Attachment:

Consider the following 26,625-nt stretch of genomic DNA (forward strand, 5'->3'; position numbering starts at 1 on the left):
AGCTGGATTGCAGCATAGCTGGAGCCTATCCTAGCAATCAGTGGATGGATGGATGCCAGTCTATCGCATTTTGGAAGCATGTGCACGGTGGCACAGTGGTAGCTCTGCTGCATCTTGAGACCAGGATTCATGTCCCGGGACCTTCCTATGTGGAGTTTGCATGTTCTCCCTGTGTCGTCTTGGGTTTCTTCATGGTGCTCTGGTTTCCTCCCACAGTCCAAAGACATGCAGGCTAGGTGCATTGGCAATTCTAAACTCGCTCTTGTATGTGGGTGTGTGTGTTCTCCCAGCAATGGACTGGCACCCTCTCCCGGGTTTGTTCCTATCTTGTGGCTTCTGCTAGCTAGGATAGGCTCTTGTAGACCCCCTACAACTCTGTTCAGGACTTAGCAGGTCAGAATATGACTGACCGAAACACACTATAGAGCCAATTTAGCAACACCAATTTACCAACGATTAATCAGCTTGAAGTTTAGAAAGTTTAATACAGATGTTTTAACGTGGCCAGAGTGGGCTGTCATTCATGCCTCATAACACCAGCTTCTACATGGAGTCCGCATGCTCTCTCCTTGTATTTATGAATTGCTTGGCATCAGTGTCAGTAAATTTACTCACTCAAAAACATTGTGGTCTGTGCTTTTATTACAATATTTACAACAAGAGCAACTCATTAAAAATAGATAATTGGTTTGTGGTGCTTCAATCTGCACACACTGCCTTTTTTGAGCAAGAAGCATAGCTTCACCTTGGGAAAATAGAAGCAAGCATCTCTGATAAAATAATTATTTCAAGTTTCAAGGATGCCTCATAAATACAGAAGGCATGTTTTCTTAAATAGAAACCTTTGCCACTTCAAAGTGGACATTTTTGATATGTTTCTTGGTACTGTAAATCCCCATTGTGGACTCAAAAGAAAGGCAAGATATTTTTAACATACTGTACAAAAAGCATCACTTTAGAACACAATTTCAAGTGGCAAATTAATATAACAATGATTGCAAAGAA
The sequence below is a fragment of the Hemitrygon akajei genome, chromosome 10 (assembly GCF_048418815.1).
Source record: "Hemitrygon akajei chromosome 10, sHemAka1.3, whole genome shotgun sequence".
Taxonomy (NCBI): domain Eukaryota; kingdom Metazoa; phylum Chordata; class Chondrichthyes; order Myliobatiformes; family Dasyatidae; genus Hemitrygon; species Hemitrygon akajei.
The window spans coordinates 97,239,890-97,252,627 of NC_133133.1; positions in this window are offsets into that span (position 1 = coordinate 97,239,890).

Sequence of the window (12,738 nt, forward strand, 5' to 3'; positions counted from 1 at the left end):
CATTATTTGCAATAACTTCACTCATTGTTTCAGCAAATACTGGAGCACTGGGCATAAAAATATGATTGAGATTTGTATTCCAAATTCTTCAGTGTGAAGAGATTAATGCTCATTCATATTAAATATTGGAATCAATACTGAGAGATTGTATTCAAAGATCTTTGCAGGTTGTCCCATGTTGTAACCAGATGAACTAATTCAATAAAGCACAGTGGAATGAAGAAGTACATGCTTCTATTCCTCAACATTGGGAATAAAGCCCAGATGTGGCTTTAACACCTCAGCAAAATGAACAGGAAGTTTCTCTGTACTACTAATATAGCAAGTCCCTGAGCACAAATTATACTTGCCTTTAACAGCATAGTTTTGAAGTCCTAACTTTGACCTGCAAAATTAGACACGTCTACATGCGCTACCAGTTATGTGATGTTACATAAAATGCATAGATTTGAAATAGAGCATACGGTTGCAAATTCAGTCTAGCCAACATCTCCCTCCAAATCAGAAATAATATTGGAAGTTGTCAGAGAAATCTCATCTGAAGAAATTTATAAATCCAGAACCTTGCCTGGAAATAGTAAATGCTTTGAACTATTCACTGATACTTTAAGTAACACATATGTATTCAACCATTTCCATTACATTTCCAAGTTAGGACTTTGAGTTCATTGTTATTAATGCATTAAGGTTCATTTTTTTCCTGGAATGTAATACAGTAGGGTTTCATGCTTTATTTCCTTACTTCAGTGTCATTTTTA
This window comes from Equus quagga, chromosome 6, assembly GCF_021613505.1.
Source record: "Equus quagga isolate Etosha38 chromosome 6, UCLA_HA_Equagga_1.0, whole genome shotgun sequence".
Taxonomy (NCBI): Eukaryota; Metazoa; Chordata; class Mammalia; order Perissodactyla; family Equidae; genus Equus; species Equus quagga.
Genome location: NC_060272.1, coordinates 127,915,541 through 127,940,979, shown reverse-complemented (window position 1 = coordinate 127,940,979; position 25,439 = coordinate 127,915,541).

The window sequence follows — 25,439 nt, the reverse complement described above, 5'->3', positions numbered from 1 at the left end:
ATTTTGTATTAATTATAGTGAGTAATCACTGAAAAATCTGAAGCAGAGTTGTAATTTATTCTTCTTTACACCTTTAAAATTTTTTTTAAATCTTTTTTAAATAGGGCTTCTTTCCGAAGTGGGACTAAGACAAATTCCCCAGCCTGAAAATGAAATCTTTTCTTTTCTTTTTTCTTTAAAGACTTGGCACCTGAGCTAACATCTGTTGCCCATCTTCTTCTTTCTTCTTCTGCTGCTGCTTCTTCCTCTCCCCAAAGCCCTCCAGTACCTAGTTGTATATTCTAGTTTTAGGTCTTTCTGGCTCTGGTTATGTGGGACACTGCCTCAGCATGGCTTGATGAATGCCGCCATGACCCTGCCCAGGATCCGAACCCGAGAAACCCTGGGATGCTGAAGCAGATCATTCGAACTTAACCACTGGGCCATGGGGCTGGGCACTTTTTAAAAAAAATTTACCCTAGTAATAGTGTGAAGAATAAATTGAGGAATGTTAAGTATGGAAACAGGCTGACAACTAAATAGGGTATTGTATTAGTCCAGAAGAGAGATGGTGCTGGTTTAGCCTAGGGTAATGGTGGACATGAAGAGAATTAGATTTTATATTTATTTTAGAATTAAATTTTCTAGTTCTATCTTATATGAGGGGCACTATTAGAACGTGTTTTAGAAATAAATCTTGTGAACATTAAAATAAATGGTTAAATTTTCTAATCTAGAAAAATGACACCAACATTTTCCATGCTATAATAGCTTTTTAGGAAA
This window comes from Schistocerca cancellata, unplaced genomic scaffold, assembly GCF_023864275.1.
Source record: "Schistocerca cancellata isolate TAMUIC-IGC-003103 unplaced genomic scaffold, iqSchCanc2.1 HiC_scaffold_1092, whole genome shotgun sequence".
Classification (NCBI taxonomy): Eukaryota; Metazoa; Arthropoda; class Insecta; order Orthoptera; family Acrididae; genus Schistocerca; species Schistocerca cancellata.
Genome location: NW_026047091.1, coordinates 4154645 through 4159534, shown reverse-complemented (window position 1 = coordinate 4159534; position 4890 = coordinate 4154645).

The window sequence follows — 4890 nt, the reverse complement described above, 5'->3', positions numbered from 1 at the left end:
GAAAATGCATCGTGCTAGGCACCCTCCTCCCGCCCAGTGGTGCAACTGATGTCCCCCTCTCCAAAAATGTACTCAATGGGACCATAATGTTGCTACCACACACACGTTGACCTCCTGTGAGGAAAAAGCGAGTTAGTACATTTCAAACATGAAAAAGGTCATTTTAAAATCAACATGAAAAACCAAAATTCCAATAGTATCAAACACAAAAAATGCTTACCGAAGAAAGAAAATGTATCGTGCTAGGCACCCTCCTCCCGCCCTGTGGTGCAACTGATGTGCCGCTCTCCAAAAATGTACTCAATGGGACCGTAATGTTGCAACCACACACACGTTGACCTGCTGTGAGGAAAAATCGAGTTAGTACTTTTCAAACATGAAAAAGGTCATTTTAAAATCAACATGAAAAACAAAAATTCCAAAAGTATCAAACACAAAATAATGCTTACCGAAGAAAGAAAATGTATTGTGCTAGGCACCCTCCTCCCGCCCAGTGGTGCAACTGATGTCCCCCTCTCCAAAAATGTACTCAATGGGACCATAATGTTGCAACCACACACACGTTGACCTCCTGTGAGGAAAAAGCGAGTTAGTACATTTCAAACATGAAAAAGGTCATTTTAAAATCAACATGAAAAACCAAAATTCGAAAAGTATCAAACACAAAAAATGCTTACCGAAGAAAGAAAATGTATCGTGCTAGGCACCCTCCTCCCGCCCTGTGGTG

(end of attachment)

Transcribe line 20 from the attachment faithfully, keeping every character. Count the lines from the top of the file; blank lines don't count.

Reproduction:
GAAAATGCATCGTGCTAGGCACCCTCCTCCCGCCCAGTGGTGCAACTGATGTCCCCCTCTCCAAAAATGTACTCAATGGGACCATAATGTTGCTACCACACACACGTTGACCTCCTGTGAGGAAAAAGCGAGTTAGTACATTTCAAACATGAAAAAGGTCATTTTAAAATCAACATGAAAAACCAAAATTCCAATAGTATCAAACACAAAAAATGCTTACCGAAGAAAGAAAATGTATCGTGCTAGGCACCCTCCTCCCGCCCTGTGGTGCAACTGATGTGCCGCTCTCCAAAAATGTACTCAATGGGACCGTAATGTTGCAACCACACACACGTTGACCTGCTGTGAGGAAAAATCGAGTTAGTACTTTTCAAACATGAAAAAGGTCATTTTAAAATCAACATGAAAAACAAAAATTCCAAAAGTATCAAACACAAAATAATGCTTACCGAAGAAAGAAAATGTATTGTGCTAGGCACCCTCCTCCCGCCCAGTGGTGCAACTGATGTCCCCCTCTCCAAAAATGTACTCAATGGGACCATAATGTTGCAACCACACACACGTTGACCTCCTGTGAGGAAAAAGCGAGTTAGTACATTTCAAACATGAAAAAGGTCATTTTAAAATCAACATGAAAAACCAAAATTCGAAAAGTATCAAACACAAAAAATGCTTACCGAAGAAAGAAAATGTATCGTGCTAGGCACCCTCCTCCCGCCCTGTGGTG